A Buyer’s Guide to Small Business Servers

For many SMEs and start-ups, a good server from a company like Pinnacle Data is essential. With a multitude of data to share across PCs, managing without one is almost impossible, requiring a messy ad-hoc system that slows down proceedings, complicates sharing, and makes everyone’s lives harder than they need to be.

But selecting the right server can be complicated. Many business owners feel under qualified to make such a decision. Fortunately, with some basic information, it’s actually as easy as pie. To help you out, here’s a handy guide to choosing small business servers…

Choosing a Server Type 

When it comes to choosing a suitable server, the first thing to do is to make a choice between using either a NAS system or a more conventional application server.

Choosing Server Type

NAS servers tend to function at a slightly lower level than their counterpart. They work by offering shared access to files and folders between a number of computers and network resources such as printers. Typically, NAS servers tend to be cheaper than their alternative, and this is a significant advantage to those working on a limited budget. They’re also relatively simple to set up and manage, meaning that they don’t require a particularly skilled hand to maintain and use them. The downside is that they tend to be compatible with a more limited range of software than conventional application servers, meaning that add-ons are sometimes necessary in order to take full advantage of them.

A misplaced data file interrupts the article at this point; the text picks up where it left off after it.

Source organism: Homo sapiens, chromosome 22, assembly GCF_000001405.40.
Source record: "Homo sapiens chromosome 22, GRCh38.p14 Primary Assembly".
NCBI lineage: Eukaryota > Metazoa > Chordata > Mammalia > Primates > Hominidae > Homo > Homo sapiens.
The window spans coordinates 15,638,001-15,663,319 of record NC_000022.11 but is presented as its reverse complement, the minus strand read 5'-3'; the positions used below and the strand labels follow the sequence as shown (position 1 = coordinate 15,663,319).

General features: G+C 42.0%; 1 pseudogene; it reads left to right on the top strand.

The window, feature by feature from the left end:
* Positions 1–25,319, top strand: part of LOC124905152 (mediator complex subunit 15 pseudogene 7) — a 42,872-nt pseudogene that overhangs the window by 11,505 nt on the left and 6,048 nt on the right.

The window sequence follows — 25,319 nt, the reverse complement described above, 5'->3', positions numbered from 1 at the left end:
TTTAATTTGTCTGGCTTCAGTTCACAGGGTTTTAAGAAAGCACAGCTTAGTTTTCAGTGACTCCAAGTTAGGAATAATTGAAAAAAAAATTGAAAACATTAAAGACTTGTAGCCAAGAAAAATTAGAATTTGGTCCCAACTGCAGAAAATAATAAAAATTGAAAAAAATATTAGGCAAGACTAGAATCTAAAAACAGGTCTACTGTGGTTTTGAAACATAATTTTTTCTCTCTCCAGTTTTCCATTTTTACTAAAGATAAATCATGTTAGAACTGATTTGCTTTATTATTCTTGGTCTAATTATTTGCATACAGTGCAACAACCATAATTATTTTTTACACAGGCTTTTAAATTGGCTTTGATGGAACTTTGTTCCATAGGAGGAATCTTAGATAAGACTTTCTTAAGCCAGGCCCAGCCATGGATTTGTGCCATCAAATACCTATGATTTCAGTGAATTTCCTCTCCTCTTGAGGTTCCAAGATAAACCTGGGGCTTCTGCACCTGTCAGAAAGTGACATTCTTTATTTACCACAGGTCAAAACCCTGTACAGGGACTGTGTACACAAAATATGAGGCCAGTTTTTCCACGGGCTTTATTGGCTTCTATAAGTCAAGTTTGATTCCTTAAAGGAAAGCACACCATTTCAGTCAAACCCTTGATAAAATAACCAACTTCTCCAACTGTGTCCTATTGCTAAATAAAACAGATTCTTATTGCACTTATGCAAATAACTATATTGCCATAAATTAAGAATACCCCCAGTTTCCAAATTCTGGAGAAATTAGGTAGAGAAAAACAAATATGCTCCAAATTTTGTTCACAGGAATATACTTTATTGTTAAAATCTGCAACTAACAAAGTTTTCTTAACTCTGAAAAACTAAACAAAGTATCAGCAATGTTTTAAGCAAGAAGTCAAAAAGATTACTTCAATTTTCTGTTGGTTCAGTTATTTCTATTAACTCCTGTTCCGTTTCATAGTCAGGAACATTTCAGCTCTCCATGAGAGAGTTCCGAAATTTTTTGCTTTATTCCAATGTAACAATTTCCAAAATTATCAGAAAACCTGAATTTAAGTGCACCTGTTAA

Application servers balance both these strengths and flaws, being more expensive and harder to use, but allowing businesses to operate a greater range of software, whilst providing a broader repertoire of features.

As a rule, most small businesses tend towards the former, thanks to their lower purchase and operating costs, and their ease of use; however, it’s very important to take into account the specific needs of your business when making this decision.

Application servers

Choosing a Storage Capacity 

The second major factor to consider will be how much storage capacity your server needs to provide. The primary purpose of any server is to save, share, and protect files, and the more information you need to archive, the greater your capacity will need to be.

An average SME will use at least two hard drives configured via RAID, and this is a guideline that you ought to bear in mind. Most servers will offer four to six, although some NAS models offer five. The greater the number of drives available, the more storage you’ll receive. However, although this makes it seem as if any server will suit your needs, you do need to bear in mind that RAID set-up will take up almost 50 per cent of your raw storage capacity outright.

Although these terms can often cause some confusion, the easiest way to work out how much storage you’ll require is by considering the sort of data that you save. The average business will find that four drives is perfectly sufficient, yet businesses that deal with a large amount of imagery or videos will usually require significantly more. As a rule of thumb, try to overestimate your needs as far as your budget permits, as this will make allowances for the future growth of your enterprise.

Choosing server Storage Capacity

Follow this handy guide today to find your perfect business server.